Skip to Content
Clark State to Host Events Celebrating Juneteenth

Clark State to Host Events Celebrating Juneteenth

June 7, 2022

Clark State College will host community activities in celebration of Juneteenth.

Considered the longest-running African American holiday, Juneteenth honors the end of slavery in the United States. In 1863, President Abraham Lincoln issued the Emancipation Proclamation, declaring enslaved people in the states currently engaged in rebellion against the Union, free. It wasn't until nearly two and half years when federal troops arrived to Galveston, Texas to share the news. As a result, June 19, 1865, marks the day in which the end of slavery took its effect, per the Emancipation Proclamation.

Clark State will host a Daily Juneteenth Quiz Contest in collaboration with the Clark State library. All Clark State alumni, students, faculty, and staff can participate for a chance to win a prize. The winner will be announced at the Clark State College 60 Year Celebration, happening June 30th from 2 p.m. to 5 p.m.

On Monday, June 13, at 1 p.m., Clark State will host guest speaker Dale Henry, president of the Gammon House to share information about the historic Gammon House, a Springfield landmark, which served as a station on the underground railroad. This event is free to the community and will take place via Zoom. Registration is open at:

Clark State will also host a Bid Whist Tournament beginning at 2:30 p.m., Saturday, June 18 at the Gammon House, 620 Piqua Place, Springfield. The tournament is part of the annual Juneteenth Fatherfest Celebration.

Bid Whist is a partnership trick-taking variant of the classic card game: Whist. Bid Whist adds a bidding element to the game not present in classic whist.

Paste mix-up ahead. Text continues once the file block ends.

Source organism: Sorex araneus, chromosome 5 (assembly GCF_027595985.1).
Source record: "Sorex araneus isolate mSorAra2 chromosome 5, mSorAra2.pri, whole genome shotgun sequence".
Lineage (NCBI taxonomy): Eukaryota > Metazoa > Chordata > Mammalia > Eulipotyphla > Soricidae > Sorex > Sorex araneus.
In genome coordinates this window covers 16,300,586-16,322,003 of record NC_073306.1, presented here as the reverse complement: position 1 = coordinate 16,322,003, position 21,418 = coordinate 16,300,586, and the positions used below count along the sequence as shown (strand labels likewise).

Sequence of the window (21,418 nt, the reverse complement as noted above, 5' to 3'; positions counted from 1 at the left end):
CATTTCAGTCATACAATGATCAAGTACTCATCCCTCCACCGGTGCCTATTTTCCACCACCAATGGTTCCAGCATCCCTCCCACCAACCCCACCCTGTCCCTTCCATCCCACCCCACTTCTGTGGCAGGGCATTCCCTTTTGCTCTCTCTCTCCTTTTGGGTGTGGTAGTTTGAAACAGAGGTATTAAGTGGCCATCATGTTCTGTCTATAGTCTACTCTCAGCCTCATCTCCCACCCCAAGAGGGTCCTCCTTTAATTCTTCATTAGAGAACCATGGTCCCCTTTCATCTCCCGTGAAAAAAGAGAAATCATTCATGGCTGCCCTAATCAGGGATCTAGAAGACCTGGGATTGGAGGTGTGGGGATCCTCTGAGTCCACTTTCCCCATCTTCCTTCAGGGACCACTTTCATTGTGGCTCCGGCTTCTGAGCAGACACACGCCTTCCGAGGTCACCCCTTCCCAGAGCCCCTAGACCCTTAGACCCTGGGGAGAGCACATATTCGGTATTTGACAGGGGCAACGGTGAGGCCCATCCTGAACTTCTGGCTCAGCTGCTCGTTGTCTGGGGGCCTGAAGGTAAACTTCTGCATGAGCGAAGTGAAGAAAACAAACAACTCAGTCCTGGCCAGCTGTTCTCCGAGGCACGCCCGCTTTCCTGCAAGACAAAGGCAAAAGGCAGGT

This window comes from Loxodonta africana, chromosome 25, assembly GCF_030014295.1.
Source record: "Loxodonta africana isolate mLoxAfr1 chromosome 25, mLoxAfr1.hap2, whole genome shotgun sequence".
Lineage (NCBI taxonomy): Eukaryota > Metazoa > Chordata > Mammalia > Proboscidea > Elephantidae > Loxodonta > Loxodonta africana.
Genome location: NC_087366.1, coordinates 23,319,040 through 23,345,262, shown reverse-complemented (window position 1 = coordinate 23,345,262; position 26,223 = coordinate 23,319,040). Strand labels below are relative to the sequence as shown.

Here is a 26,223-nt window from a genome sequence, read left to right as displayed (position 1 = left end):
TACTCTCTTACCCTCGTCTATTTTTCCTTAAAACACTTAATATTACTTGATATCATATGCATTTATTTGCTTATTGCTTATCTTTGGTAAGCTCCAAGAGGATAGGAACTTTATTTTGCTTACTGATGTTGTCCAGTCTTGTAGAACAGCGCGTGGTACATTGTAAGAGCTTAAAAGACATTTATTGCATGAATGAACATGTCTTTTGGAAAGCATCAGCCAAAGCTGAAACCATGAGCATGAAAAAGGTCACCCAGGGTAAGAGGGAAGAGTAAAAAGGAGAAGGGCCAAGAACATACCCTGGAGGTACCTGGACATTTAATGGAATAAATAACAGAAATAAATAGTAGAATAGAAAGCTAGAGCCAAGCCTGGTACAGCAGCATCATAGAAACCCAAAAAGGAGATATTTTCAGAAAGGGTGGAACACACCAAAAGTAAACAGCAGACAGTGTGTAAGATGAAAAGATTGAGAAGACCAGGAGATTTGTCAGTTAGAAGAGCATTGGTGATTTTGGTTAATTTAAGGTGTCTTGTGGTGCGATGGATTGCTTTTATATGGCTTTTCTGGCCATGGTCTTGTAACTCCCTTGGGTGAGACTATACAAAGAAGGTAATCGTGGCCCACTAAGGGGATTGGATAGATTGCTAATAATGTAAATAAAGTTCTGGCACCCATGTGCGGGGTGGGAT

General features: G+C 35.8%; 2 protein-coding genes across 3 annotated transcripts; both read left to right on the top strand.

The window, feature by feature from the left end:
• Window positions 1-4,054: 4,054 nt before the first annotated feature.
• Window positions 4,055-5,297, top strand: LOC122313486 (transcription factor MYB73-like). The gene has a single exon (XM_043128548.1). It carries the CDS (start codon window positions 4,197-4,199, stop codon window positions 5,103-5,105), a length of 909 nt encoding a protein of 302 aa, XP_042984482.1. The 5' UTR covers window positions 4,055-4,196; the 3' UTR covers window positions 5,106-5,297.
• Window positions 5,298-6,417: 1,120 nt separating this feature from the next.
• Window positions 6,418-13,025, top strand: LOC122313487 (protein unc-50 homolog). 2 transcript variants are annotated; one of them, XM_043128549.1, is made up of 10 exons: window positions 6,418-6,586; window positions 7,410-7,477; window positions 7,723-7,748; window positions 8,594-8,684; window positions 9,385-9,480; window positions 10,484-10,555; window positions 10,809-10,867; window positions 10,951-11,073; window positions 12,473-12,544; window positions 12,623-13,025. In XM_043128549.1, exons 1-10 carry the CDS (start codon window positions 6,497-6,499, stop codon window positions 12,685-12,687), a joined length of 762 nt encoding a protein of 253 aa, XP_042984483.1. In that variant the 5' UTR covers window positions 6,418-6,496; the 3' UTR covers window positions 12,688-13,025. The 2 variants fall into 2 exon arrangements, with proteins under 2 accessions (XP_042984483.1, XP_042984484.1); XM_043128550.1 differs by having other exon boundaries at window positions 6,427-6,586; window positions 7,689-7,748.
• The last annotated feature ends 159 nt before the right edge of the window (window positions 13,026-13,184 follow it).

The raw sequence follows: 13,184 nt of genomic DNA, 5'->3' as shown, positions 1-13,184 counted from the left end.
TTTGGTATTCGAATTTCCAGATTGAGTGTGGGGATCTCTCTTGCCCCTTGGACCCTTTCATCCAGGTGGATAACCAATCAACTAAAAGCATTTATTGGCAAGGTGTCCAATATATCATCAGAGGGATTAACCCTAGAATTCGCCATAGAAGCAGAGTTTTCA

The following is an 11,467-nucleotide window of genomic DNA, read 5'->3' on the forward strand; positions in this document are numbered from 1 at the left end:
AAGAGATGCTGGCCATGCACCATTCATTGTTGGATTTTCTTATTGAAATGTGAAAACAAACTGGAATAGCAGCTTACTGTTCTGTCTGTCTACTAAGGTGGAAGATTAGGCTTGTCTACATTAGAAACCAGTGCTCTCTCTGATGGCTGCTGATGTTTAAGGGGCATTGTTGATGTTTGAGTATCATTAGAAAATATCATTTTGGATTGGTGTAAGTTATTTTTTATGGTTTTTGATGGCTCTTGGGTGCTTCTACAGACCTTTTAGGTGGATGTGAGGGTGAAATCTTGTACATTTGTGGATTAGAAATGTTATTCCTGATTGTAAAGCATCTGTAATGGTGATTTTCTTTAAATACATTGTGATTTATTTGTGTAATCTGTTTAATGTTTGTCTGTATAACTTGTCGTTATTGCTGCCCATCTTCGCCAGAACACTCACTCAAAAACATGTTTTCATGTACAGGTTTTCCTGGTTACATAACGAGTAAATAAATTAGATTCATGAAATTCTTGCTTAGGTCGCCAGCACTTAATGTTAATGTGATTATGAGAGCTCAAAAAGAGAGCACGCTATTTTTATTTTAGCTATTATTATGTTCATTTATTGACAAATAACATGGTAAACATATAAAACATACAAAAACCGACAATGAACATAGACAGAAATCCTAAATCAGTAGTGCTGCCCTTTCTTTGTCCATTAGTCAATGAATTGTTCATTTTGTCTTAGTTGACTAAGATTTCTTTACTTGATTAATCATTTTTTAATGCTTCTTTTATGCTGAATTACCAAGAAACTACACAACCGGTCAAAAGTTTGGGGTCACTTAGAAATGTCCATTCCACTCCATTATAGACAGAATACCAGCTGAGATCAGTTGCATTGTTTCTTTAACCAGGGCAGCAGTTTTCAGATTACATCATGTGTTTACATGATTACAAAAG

Clark State student support specialist, John Minter, said teams are limited to eight for this year and will determine if that number needs to be increased going forward.

“We are, however, making space available for individuals who may like to play in a less formal manner and/or those that want to play longer than the scheduled time of the tournament,” he said.

Minter said the Clark State bid whist event was popular for years in the community but unfortunately was canceled the last couple of years due to COVID.

“We are excited to be invited to bring the event to the Gammon House and be a part of the Juneteenth festivities,” said Minter. “I am hoping this is the ‘1st Annual Clark State Juneteenth Bid Whist Tournament.’

Gift cards and other prizes will be awarded to participants in conjunction with the Gammon House.

The Bid Whist tournament format is a single elimination team contest, each game will be determined by the traditional 7 in/7 out scoring method with a maximum of five (5) hands played to determine a winner. If the score is tied at the end of five hands, a one- hand tie breaker will determine the winner, first diamond deals. The preliminary round will be a ‘best 2 out of 3’ format, all subsequent rounds will be ‘one game/winner advances.’

Teams can register for the free tournament at:

Additional Juneteenth Fatherfest activities at the Gammon House include:

  • Saturday, June 11, 8 a.m.: 5k Run/Walk for Freedom
  • Friday, June 17, 9 a.m.: Juneteenth Fatherfest Prayer Breakfast via the Gammon House
  • Friday, June 17th, 9 a.m.: Gammon House and community in a prayer breakfast with scripture, 3 musical selection, and continental style breakfast. Click to register.
  • Saturday, June 18, 10 a.m.: Juneteenth Fatherfest Annual Celebration at the Gammon House; a day of fun and fellowship. This day of celebration includes a Juneteenth parade, "Good Dad Awards,", Gammon House Historic Local Black Business Exhibit, and live music, children rides, food trucks and vendors.

Juneteenth was declared a Federal holiday in 2021; In honor of this, Clark State will be closed  Monday, June 20, 2022.

“Juneteenth isn't just Black History,” said Breion Hawkins, diversity coordinator at Clark State. “It is also a part of American history, and the more we engage in conversations about Juneteenth, the better we can understand its impact on our history and learn to celebrate it as a federal holiday,”

Media Contact

Crystal Jones Vice President of Marketing, Diversity and Community Impact